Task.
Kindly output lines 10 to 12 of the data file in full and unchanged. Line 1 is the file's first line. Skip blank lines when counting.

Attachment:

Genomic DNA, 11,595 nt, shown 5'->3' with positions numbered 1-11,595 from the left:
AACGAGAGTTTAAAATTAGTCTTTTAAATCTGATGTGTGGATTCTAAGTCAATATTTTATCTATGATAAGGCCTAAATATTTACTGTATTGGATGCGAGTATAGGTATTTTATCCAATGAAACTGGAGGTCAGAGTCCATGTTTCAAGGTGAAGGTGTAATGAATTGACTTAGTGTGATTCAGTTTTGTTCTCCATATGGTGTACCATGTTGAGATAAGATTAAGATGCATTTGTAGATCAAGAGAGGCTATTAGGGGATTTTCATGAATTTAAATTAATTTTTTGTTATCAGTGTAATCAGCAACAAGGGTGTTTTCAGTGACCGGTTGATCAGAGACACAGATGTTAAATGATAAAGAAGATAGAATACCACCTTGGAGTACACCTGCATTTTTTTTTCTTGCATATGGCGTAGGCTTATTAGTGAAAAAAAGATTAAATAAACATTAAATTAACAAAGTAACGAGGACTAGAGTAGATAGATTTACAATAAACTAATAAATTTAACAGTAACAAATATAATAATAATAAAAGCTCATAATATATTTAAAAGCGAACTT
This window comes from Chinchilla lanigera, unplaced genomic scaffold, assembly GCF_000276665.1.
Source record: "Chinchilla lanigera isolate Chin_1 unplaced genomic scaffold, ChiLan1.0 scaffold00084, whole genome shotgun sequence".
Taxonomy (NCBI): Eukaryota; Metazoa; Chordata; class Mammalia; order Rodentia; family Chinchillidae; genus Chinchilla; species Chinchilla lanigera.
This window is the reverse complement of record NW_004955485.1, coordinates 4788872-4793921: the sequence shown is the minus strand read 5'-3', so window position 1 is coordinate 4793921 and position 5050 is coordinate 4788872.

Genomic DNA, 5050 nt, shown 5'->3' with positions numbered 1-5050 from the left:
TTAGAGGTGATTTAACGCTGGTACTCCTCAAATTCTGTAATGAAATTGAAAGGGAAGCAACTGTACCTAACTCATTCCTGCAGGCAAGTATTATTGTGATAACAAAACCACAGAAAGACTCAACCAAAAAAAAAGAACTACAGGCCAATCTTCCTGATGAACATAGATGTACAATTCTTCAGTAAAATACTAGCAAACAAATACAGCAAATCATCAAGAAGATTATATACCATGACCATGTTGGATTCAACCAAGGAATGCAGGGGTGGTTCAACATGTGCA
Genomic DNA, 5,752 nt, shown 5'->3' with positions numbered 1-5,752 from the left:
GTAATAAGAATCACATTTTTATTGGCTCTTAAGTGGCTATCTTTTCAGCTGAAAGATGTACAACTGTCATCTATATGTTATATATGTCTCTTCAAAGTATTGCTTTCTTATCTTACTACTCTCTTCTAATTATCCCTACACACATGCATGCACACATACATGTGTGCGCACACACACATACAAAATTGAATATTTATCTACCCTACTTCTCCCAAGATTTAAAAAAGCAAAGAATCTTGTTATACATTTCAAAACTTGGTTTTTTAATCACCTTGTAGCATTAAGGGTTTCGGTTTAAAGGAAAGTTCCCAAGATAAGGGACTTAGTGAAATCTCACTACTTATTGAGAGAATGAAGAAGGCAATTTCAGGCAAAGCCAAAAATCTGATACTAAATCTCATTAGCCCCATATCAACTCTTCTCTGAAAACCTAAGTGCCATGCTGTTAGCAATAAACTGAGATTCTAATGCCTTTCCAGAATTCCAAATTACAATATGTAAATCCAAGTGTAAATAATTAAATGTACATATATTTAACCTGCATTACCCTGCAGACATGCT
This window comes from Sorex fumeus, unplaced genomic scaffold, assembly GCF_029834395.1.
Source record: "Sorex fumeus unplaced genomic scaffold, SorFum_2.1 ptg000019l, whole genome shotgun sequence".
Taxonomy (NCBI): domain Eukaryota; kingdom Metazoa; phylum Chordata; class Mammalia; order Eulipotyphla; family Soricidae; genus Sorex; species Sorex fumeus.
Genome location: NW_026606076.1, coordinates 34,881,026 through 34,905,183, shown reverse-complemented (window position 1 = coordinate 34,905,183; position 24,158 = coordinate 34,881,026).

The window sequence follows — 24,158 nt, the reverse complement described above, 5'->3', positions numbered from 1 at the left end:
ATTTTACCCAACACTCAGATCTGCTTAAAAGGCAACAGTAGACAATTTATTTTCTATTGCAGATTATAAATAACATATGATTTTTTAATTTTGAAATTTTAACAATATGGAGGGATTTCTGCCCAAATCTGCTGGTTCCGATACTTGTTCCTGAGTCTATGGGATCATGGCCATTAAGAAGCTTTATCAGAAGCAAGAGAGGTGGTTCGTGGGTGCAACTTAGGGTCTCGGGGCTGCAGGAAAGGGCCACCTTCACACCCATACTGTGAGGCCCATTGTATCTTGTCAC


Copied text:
GTAATAAGAATCACATTTTTATTGGCTCTTAAGTGGCTATCTTTTCAGCTGAAAGATGTACAACTGTCATCTATATGTTATATATGTCTCTTCAAAGTATTGCTTTCTTATCTTACTACTCTCTTCTAATTATCCCTACACACATGCATGCACACATACATGTGTGCGCACACACACATACAAAATTGAATATTTATCTACCCTACTTCTCCCAAGATTTAAAAAAGCAAAGAATCTTGTTATACATTTCAAAACTTGGTTTTTTAATCACCTTGTAGCATTAAGGGTTTCGGTTTAAAGGAAAGTTCCCAAGATAAGGGACTTAGTGAAATCTCACTACTTATTGAGAGAATGAAGAAGGCAATTTCAGGCAAAGCCAAAAATCTGATACTAAATCTCATTAGCCCCATATCAACTCTTCTCTGAAAACCTAAGTGCCATGCTGTTAGCAATAAACTGAGATTCTAATGCCTTTCCAGAATTCCAAATTACAATATGTAAATCCAAGTGTAAATAATTAAATGTACATATATTTAACCTGCATTACCCTGCAGACATGCT
This window comes from Sorex fumeus, unplaced genomic scaffold, assembly GCF_029834395.1.
Source record: "Sorex fumeus unplaced genomic scaffold, SorFum_2.1 ptg000019l, whole genome shotgun sequence".